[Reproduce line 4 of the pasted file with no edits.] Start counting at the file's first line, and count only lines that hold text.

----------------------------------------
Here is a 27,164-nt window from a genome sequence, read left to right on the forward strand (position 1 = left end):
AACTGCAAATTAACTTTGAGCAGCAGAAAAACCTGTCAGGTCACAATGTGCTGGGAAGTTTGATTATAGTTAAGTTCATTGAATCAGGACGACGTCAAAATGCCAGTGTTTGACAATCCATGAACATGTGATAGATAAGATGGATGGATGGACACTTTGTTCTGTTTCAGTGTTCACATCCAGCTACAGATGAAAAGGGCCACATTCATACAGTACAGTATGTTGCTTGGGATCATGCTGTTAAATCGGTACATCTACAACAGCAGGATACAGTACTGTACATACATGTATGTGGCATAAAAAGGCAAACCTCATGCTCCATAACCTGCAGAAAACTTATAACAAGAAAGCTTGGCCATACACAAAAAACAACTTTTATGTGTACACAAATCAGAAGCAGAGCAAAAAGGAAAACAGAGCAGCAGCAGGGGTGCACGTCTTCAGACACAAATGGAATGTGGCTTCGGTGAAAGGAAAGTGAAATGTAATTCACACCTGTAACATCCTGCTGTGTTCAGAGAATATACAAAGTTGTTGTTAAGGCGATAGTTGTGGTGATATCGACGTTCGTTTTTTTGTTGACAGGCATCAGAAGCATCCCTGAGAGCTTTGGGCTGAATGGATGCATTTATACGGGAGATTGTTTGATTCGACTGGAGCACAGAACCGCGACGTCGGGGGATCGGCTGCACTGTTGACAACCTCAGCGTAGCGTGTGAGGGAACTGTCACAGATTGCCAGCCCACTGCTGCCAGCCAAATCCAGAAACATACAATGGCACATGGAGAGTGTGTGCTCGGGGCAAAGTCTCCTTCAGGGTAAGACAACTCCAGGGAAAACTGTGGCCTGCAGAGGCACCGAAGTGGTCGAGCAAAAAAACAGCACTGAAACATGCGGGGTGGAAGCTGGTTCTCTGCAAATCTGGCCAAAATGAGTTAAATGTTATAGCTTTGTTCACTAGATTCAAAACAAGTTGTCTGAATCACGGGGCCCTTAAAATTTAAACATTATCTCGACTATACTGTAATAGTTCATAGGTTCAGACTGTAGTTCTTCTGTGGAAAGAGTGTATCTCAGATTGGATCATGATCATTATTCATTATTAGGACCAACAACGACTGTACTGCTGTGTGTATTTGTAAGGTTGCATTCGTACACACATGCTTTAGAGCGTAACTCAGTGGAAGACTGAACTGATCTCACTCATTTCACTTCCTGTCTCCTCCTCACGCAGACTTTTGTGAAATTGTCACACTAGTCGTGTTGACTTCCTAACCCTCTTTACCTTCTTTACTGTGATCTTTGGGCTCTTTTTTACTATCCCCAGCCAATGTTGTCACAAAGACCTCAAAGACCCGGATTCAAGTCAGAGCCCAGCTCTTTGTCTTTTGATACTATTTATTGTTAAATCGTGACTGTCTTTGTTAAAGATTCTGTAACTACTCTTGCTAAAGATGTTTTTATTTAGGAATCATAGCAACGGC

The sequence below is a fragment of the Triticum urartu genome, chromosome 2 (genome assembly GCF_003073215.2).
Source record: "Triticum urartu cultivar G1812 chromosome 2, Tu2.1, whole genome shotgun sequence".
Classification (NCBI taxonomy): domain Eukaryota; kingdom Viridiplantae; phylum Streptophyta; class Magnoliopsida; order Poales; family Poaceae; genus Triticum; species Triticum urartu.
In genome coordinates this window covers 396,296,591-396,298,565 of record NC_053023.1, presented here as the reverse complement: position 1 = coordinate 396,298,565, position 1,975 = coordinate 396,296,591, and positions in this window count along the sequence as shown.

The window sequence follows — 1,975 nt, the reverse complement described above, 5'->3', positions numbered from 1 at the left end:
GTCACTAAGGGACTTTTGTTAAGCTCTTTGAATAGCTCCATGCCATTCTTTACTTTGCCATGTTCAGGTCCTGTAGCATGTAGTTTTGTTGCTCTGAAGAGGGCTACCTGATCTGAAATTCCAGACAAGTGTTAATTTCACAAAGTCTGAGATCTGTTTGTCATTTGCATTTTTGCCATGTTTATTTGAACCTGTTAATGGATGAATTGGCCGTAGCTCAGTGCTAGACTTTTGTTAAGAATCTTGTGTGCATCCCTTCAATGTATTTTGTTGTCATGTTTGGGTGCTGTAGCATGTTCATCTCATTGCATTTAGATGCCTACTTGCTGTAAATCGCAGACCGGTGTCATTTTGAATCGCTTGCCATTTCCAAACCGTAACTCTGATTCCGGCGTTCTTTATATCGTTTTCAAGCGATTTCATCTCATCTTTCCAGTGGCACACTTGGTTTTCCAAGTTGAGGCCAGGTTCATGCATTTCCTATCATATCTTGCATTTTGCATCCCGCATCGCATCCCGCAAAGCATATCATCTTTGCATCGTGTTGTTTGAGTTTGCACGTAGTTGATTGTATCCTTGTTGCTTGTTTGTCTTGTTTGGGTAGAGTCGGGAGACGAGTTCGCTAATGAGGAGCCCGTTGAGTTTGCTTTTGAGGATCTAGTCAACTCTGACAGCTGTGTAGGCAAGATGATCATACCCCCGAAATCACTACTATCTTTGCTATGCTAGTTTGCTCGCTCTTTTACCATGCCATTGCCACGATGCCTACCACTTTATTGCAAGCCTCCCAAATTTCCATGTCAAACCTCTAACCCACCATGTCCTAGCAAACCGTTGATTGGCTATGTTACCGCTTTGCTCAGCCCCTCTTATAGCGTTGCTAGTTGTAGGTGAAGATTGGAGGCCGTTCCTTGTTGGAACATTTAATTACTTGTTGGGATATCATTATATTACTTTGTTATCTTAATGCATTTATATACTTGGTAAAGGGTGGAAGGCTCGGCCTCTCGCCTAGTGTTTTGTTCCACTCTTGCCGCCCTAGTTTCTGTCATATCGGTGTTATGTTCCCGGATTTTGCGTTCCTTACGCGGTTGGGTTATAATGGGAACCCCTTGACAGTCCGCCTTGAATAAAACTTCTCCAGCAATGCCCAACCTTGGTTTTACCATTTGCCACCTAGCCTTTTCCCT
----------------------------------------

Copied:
Source record: "Triticum urartu cultivar G1812 chromosome 2, Tu2.1, whole genome shotgun sequence".